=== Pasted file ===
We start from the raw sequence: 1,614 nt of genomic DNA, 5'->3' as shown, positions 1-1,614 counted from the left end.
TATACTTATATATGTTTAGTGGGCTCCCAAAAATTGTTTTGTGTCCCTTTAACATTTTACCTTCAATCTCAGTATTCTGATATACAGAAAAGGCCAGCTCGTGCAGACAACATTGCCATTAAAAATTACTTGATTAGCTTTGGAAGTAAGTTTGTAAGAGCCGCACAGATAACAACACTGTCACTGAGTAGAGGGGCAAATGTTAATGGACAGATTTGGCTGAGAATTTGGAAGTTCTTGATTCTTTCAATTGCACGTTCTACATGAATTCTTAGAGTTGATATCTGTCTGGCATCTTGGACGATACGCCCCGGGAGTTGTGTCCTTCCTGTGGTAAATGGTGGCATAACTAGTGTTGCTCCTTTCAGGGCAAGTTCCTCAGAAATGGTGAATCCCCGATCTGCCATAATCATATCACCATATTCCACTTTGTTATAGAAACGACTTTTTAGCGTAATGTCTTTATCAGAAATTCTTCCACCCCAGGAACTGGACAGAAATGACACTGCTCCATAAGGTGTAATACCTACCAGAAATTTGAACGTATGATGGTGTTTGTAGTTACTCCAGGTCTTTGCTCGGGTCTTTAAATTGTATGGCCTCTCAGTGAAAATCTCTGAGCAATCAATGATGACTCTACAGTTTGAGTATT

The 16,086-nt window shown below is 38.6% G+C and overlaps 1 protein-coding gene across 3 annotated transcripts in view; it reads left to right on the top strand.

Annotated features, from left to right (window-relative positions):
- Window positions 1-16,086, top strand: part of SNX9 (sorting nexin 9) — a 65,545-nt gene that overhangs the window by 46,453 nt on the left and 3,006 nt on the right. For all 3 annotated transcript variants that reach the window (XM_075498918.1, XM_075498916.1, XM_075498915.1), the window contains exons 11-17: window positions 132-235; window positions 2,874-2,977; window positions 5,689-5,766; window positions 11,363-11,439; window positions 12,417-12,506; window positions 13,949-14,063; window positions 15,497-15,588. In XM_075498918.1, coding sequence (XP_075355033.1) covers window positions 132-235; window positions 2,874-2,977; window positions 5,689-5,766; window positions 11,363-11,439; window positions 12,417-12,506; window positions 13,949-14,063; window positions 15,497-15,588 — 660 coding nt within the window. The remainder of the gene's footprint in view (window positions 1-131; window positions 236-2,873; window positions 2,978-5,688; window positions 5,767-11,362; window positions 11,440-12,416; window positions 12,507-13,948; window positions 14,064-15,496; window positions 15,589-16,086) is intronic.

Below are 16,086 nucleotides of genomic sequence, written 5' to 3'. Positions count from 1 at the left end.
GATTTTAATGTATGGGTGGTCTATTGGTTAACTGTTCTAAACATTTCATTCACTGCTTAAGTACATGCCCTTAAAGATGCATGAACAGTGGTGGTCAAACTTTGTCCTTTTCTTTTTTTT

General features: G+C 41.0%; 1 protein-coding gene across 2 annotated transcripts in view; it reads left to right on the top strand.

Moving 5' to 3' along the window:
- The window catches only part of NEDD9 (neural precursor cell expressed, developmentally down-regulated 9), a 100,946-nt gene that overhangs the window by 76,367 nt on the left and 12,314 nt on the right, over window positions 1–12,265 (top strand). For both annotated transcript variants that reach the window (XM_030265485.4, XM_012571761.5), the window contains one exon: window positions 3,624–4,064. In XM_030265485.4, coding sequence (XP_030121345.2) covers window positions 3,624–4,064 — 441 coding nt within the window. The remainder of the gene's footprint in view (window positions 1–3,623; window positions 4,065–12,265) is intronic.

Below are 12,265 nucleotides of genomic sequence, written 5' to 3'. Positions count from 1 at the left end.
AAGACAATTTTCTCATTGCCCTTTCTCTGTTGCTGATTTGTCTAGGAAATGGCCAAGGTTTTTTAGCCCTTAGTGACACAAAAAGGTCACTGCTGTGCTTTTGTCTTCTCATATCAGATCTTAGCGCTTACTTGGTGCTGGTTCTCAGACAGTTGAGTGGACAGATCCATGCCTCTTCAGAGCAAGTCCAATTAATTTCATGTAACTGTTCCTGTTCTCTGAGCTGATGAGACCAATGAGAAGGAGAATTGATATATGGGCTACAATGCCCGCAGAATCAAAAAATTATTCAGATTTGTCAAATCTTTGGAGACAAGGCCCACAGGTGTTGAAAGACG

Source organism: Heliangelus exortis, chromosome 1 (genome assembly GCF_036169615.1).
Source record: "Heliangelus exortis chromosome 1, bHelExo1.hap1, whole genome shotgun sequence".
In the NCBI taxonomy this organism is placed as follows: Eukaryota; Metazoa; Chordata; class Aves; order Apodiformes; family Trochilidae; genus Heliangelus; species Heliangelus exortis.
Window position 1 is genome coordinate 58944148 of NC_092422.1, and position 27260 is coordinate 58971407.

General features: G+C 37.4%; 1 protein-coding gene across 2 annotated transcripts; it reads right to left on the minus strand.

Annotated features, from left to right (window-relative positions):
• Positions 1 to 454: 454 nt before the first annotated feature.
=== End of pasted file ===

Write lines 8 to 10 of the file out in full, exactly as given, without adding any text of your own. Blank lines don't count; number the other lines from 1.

General features: G+C 41.0%; 1 protein-coding gene across 2 annotated transcripts in view; it reads left to right on the top strand.

Moving 5' to 3' along the window:
- The window catches only part of NEDD9 (neural precursor cell expressed, developmentally down-regulated 9), a 100,946-nt gene that overhangs the window by 76,367 nt on the left and 12,314 nt on the right, over window positions 1–12,265 (top strand). For both annotated transcript variants that reach the window (XM_030265485.4, XM_012571761.5), the window contains one exon: window positions 3,624–4,064. In XM_030265485.4, coding sequence (XP_030121345.2) covers window positions 3,624–4,064 — 441 coding nt within the window. The remainder of the gene's footprint in view (window positions 1–3,623; window positions 4,065–12,265) is intronic.